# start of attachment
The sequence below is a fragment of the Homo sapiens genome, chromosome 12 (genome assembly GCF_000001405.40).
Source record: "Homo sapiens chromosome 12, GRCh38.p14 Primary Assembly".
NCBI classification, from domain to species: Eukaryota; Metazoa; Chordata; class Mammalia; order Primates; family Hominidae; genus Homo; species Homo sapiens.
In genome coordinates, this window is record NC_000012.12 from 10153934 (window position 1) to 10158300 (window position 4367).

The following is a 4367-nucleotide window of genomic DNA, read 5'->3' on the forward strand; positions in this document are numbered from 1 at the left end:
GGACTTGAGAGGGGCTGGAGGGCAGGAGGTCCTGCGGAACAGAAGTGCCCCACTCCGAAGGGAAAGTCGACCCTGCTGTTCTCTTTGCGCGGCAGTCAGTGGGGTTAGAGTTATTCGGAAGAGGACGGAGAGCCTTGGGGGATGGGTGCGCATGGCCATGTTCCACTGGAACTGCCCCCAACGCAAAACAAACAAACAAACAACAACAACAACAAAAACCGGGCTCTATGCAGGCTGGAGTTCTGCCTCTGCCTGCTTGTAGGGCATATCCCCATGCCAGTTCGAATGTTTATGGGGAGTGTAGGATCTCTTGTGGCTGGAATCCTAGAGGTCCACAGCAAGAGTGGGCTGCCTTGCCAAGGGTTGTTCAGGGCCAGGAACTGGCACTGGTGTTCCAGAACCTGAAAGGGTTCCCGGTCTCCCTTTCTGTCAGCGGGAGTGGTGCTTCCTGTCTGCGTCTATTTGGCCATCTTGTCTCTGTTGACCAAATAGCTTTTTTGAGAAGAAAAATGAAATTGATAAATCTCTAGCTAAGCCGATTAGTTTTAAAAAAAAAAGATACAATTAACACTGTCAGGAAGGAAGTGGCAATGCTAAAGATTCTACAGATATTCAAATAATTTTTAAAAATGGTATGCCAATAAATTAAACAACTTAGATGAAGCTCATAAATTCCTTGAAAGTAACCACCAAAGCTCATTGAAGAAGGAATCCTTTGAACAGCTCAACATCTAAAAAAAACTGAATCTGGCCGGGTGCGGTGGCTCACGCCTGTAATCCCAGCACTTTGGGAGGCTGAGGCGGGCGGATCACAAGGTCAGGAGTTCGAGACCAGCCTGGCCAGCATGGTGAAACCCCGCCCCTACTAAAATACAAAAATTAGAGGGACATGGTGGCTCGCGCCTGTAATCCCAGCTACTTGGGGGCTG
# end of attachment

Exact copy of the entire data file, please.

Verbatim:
The sequence below is a fragment of the Homo sapiens genome, chromosome 12 (genome assembly GCF_000001405.40).
Source record: "Homo sapiens chromosome 12, GRCh38.p14 Primary Assembly".
NCBI classification, from domain to species: Eukaryota; Metazoa; Chordata; class Mammalia; order Primates; family Hominidae; genus Homo; species Homo sapiens.
In genome coordinates, this window is record NC_000012.12 from 10153934 (window position 1) to 10158300 (window position 4367).

The following is a 4367-nucleotide window of genomic DNA, read 5'->3' on the forward strand; positions in this document are numbered from 1 at the left end:
GGACTTGAGAGGGGCTGGAGGGCAGGAGGTCCTGCGGAACAGAAGTGCCCCACTCCGAAGGGAAAGTCGACCCTGCTGTTCTCTTTGCGCGGCAGTCAGTGGGGTTAGAGTTATTCGGAAGAGGACGGAGAGCCTTGGGGGATGGGTGCGCATGGCCATGTTCCACTGGAACTGCCCCCAACGCAAAACAAACAAACAAACAACAACAACAACAAAAACCGGGCTCTATGCAGGCTGGAGTTCTGCCTCTGCCTGCTTGTAGGGCATATCCCCATGCCAGTTCGAATGTTTATGGGGAGTGTAGGATCTCTTGTGGCTGGAATCCTAGAGGTCCACAGCAAGAGTGGGCTGCCTTGCCAAGGGTTGTTCAGGGCCAGGAACTGGCACTGGTGTTCCAGAACCTGAAAGGGTTCCCGGTCTCCCTTTCTGTCAGCGGGAGTGGTGCTTCCTGTCTGCGTCTATTTGGCCATCTTGTCTCTGTTGACCAAATAGCTTTTTTGAGAAGAAAAATGAAATTGATAAATCTCTAGCTAAGCCGATTAGTTTTAAAAAAAAAAGATACAATTAACACTGTCAGGAAGGAAGTGGCAATGCTAAAGATTCTACAGATATTCAAATAATTTTTAAAAATGGTATGCCAATAAATTAAACAACTTAGATGAAGCTCATAAATTCCTTGAAAGTAACCACCAAAGCTCATTGAAGAAGGAATCCTTTGAACAGCTCAACATCTAAAAAAAACTGAATCTGGCCGGGTGCGGTGGCTCACGCCTGTAATCCCAGCACTTTGGGAGGCTGAGGCGGGCGGATCACAAGGTCAGGAGTTCGAGACCAGCCTGGCCAGCATGGTGAAACCCCGCCCCTACTAAAATACAAAAATTAGAGGGACATGGTGGCTCGCGCCTGTAATCCCAGCTACTTGGGGGCTG